Picking the right diet plan is about as tricky as picking the perfect wedding trousseau — there are so many options to choose from, the hottest new fad tempts you, and then of course, there’s the kind that worked wonders for your friend. It’s important that your diet goes beyond just weight loss and makes you feel good about yourself. If cheese is your kryptonite, going vegan will probably have you cheating on your diet more often than you’d like.
Here’s your guide to choosing a diet plan that will work for you:
1. If you mostly eat healthy but cannot ditch junk food
Do you eat clean on weekdays and let yourself go a little cray at the weekend 'drunch'? The 80:20 diet is perfect for achieving your #HealthGoals. “The principle is simple: eat nutritious foods 80 per cent of the time and allow yourself to indulge in moderation for the remaining 20 per cent. This diet includes most basic food groups (like grains, vegetables, legumes, fruits, milk-based products, nuts, eggs amongst others), is low on fat and high on fibre-rich foods,” says Dr Varsha Gorey, clinical nutritionist, Apollo Hospitals.
2. If you lack self-control in your eating habits
“First off, you need someone to constantly push you towards eating better. Instead of starting off small, go for a restrictive diet plan that allows a cheat meal once a week. A modernised Atkins diet — that's high on protein and low on carbs — is a good bet,” says nutritionist Anjali Peswani.
Also, maintaining a food journal can act as a motivating factor and prevent you from reaching for that second slice of pizza.
3. If you have Polycystic Ovary Syndrome (PCOS)
If you have been diagnosed with either PCOS or pre-diabetes (a condition in which your blood sugar is high but not dangerously high to be diagnosed with diabetes), your insulin levels are often elevated. To rein them in, give Intermittent Fasting (IF) a shot. Basically, you fast for a certain period of time, and stop fasting for another defined period of time. “IF is also known as the 5:2 diet, where you don’t fast for five days of the week and on the remaining two days, limit your calorie intake to approximately 500 – 600 calories. It improves insulin resistance,” she says. A word of caution: this is not recommended for diabetics who are on regular hypoglycemic drugs.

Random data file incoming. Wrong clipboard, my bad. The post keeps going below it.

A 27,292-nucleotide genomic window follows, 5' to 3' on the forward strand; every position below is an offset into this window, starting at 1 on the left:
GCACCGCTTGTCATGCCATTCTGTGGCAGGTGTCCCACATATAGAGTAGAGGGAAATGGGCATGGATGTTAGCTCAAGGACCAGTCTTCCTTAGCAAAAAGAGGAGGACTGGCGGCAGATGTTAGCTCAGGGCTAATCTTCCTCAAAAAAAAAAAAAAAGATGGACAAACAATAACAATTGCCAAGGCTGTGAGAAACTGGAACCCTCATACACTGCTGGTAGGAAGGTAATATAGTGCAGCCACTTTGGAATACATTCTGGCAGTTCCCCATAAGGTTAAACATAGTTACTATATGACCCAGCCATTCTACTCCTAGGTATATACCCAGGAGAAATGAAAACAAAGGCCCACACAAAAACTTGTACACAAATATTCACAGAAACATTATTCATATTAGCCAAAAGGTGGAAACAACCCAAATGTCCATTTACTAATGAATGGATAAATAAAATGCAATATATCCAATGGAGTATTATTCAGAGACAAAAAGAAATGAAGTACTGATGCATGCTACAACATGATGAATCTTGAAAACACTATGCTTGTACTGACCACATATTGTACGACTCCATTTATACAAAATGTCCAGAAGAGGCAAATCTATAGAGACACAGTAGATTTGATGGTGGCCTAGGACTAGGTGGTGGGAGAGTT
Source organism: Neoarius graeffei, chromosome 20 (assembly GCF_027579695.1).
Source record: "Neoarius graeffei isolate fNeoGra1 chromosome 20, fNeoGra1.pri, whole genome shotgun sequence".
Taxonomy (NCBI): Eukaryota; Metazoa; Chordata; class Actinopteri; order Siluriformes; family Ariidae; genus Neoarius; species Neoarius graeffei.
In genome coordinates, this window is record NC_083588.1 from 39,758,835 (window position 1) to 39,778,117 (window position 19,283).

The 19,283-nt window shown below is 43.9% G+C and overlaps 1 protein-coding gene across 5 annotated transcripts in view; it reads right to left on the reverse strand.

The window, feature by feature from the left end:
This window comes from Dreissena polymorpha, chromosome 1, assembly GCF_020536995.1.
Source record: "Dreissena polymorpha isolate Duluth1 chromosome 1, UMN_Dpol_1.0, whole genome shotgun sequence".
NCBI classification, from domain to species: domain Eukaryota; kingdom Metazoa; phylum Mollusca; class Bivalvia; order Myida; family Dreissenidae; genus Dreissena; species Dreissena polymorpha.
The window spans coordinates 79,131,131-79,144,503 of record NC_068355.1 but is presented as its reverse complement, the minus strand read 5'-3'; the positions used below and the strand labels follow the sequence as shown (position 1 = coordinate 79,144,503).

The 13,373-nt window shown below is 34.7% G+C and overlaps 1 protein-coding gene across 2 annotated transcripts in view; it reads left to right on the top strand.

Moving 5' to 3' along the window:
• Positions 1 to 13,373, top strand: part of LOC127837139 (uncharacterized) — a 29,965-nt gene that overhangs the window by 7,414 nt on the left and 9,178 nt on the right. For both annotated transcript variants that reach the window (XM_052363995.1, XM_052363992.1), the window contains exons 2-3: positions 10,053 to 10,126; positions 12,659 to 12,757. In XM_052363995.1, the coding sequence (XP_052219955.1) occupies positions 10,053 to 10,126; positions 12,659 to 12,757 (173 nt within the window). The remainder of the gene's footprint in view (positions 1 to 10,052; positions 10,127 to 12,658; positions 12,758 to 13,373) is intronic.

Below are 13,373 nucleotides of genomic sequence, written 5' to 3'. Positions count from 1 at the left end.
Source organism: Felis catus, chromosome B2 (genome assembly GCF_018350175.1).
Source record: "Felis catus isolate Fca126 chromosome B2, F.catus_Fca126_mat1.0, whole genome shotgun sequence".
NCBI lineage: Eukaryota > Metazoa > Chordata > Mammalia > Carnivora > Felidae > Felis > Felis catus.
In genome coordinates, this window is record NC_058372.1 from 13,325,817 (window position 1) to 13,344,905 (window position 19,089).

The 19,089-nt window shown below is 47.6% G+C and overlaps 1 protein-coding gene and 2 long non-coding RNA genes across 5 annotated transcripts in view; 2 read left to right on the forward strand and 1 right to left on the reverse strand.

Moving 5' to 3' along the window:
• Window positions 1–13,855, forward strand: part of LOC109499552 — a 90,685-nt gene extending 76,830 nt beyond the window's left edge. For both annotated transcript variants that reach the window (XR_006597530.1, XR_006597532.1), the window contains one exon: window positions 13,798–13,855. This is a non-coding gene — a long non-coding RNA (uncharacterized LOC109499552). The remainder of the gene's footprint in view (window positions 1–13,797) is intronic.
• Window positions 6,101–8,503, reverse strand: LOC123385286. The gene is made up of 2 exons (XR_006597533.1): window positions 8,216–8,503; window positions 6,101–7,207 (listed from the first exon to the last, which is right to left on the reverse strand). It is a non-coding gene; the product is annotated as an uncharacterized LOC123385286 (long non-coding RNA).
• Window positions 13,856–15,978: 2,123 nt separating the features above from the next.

4. If you are diabetic
You've probably heard of the ketogenic diet (a high-fat, adequate-protein and low-carbohydrate diet), thanks to every third health food restaurant crafting special keto-friendly menus. It gained attention for being super effective in shedding extra kilos. Turns out, it’s also the right fit if you are diabetic. “It restricts intake of carbs, because of which there is not enough sugar available for the body to use as fuel. So, the body resorts to using fat. The process of breaking down fat is called "ketosis," and it produces a fuel source called ketones. A ketogenic diet helps people with type-2 diabetes because it allows the body to maintain glucose levels. A controlled intake of carbs helps eliminate large spikes in blood sugar, reducing the need for insulin,” explains Dr Gorey.
Being on the keto diet needs professional supervision and before you sign up for it, consider the flip-side: possible side-effects include nutrient deficiencies, headaches, irritability, constipation in the short-term, and renal stones and ketoacidosis (a diabetes complication where the body produces excess blood acids) in the long-term.
5. If you mostly eat clean, exercise often and want to boost your metabolism
“Go for a raw food to minimally-cooked food diet. Your body will take longer to digest what you eat, which will enhance your metabolic rate,” says Peswani. It helps if you love simple dishes because on this diet, you’ll need to make best friends with stewed fruits and steamed/parboiled/sautéed veggies. Peswani advises against taking up a totally raw food diet: “There are certain foods which just shouldn’t be consumed raw because of toxins and pesticides,” she says.